As you heat up the cast iron pan, you forget that it’s hot and touch it with your bare hands. You pull away quickly but what causes you to have this aversive feeling? Well, it’s possible that you might have heard of a chemical in your brain called dopamine.
Dopamine is a neurotransmitter and is one of the many that contribute to the function of your body. One of the many important roles of dopamine is to use sensory information to motivate a response, whether that response is aversion or pleasure. So, how does dopamine function, and where is it used?
Well, before we answer that, let’s talk a little bit about neurotransmitters. The brain is made up of billions of cells called neurons. Neurons have a cell body (or soma), dendrites, and an axon. A signal is received by the dendrites and sent through the axon to the next neuron. As a signal is passed through a neuron it’s known as an action potential. Eventually, this signal needs to be passed to another cell. This happens where two neurons meet, at a location called a synapse.
However, neurons are not physically connected to each other. The space between the two neurons is called the synaptic cleft. When the action potential reaches the end of the axon, it signals the neuron to release packets of chemicals called neurotransmitters into the cleft. Neurotransmitters bind to receptors on the neuron at the end of the synapse. These chemicals can either inhibit or trigger an action potential in this neuron.
Now, there are many different types of neurotransmitters. Each neurotransmitter is unique, but let’s take a look at dopamine. Dopamine, along with epinephrine and norepinephrine, is a part of a family called the catecholamines. Dopamine is a very important neurotransmitter associated with pleasure, motivation, and motor control. But where exactly does this chemical come from?
Well, it actually starts with the food that you eat. For example, when you eat a banana, one of the nutrients that you consume is tyrosine, an amino acid. Tyrosine is absorbed into the body and then brought to the brain. Here, an enzyme called tyrosine-hydroxylase helps run a series of reactions that eventually converts tyrosine into dopamine. This happens in two main areas of the brain, the ventral tegmental area, and the substantia nigra. From here, dopamine is sent to various other parts of the brain.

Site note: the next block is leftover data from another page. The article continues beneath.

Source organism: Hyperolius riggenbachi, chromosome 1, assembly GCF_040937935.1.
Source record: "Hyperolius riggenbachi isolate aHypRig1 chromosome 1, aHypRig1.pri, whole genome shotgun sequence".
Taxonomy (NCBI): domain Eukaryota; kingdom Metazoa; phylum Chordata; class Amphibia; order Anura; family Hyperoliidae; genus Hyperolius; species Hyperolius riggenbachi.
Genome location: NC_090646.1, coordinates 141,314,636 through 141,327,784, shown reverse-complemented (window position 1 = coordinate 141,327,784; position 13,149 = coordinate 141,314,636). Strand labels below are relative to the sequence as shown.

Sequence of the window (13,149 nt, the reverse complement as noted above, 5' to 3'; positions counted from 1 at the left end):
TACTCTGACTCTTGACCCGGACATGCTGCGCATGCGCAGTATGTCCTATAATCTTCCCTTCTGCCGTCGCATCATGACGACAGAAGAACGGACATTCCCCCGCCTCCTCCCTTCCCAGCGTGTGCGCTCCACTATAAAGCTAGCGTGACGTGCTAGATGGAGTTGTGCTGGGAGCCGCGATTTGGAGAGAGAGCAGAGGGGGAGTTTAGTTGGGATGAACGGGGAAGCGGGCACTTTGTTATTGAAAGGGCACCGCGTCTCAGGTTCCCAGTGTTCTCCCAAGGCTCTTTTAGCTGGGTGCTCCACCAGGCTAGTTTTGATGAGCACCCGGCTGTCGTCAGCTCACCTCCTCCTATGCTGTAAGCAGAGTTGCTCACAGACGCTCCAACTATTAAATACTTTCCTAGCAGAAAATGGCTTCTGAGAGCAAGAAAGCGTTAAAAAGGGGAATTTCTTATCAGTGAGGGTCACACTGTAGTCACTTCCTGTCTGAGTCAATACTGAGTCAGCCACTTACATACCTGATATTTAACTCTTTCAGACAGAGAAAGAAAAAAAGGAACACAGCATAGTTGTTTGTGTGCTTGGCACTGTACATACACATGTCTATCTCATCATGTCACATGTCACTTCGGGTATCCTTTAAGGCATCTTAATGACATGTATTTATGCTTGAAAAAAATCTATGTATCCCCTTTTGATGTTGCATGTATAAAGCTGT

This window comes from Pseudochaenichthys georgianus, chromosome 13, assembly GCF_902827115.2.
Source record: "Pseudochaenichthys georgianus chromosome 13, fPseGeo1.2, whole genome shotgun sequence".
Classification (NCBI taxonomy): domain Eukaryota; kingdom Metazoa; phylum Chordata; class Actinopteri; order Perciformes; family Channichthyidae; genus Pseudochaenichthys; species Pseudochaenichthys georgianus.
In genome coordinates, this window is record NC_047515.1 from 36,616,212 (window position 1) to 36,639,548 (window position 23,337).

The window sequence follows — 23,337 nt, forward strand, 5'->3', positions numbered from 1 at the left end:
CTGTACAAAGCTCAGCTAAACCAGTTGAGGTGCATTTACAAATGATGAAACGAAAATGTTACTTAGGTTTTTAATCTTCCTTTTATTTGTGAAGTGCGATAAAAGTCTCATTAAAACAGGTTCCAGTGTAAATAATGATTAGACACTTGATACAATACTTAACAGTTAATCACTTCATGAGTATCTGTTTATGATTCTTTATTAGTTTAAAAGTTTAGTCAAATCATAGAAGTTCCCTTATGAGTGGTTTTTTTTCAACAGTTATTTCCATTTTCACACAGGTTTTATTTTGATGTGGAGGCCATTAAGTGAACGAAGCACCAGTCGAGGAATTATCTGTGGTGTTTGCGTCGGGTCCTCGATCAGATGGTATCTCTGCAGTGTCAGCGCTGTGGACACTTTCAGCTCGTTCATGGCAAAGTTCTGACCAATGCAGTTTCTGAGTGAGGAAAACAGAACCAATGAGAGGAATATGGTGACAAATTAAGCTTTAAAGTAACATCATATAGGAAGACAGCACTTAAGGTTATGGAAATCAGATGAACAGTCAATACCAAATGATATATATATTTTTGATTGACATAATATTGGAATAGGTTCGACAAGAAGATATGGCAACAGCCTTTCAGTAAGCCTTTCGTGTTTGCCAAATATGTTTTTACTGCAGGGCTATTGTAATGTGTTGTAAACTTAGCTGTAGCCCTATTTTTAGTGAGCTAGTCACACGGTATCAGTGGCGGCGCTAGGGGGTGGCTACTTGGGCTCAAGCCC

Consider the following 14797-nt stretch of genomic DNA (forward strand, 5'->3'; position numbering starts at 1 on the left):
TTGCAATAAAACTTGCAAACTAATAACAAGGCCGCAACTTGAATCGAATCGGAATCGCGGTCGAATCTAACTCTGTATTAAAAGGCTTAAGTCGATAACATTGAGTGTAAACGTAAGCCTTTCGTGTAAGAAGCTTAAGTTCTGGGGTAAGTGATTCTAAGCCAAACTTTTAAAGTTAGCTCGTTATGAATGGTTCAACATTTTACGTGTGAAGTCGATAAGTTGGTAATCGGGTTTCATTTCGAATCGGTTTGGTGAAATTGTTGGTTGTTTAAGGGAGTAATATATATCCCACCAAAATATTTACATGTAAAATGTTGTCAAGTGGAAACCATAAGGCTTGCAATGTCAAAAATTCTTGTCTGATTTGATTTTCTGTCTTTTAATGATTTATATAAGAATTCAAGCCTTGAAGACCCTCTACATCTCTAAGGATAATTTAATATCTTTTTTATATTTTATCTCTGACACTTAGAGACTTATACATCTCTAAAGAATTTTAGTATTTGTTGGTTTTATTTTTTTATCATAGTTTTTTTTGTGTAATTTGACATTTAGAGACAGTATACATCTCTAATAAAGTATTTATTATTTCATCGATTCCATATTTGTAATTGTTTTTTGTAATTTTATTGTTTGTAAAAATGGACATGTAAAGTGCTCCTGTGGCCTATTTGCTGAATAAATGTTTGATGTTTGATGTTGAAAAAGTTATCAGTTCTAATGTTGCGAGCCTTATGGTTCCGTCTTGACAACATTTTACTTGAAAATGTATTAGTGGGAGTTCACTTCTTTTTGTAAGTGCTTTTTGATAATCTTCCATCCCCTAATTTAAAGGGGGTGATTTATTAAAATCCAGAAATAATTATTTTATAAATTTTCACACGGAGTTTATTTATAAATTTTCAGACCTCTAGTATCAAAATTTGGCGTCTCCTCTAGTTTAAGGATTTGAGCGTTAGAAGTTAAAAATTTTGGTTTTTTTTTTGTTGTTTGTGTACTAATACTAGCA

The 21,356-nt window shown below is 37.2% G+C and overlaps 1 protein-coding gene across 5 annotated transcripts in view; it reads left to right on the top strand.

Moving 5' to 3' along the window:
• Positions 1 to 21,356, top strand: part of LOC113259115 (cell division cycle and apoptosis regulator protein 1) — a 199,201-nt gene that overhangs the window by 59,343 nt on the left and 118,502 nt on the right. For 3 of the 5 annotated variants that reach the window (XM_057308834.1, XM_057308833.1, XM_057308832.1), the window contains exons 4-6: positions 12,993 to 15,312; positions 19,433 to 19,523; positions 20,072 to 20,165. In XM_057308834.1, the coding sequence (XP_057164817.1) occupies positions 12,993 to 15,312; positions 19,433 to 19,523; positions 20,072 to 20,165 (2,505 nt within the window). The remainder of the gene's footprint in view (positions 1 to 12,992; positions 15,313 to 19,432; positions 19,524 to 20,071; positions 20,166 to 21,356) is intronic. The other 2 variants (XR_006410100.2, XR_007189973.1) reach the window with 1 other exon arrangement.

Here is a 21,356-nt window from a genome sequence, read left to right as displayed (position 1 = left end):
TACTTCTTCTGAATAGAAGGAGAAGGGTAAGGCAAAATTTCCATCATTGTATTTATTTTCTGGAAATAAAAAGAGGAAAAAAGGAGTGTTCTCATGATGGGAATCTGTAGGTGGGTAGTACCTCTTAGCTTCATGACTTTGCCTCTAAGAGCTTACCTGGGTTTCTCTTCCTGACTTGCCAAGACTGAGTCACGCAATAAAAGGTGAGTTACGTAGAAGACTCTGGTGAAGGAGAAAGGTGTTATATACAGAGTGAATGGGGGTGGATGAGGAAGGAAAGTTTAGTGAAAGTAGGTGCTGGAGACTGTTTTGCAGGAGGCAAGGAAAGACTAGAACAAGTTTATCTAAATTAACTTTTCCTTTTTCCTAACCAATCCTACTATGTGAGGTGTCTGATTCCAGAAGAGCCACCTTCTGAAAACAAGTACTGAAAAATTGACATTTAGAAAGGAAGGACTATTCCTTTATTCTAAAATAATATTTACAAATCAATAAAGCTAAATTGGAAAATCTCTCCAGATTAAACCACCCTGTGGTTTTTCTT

There are four major pathways that dopamine travels: the nigrostriatal, mesolimbic, mesocortical, and tuberoinfundibular pathway. Each pathway is focused on its own functions ranging from motor control, emotions, thought-processing, and even the release of prolactin — yes, the same prolactin that enables mothers to breastfeed!
Now, let’s see what happens when an imbalance of dopamine occurs in these pathways. Take the nigrostriatal pathway. If a significant number of dopaminergic neurons in the substantia nigra die, dopamine is unable to be transmitted throughout the pathway and the body loses a lot of its motor control and ability to fine tune movements. This can result in tremors, trouble moving, and fatigue. We call this phenomenon Parkinson’s disease.
Imbalances can also occur in the mesolimbic or reward pathway when drugs like cocaine are present. Typically, after dopamine is released from one neuron to communicate with another neuron, it gets recycled back into the original neuron because of proteins called dopamine transporters. However, cocaine blocks this action by binding to the transporter. This causes dopamine to instead accumulate in the synapse and continue stimulating the other neuron. This gives way to the euphoric feeling that can lead to addiction in some people. These abnormal dopamine levels contribute to an increased desire to take more and more of the drug to feel the same effects. Varying levels of dopamine and other neurotransmitters can also be associated with many other disorders such as ADHD and schizophrenia.
So, now that we’ve learned about dopamine, we can safely say that it has a large role in driving our behavior and responses. We also now know how catastrophic an imbalance of dopamine in the brain is. This chemical is just one of many chemicals motivating you to feel the things you feel!
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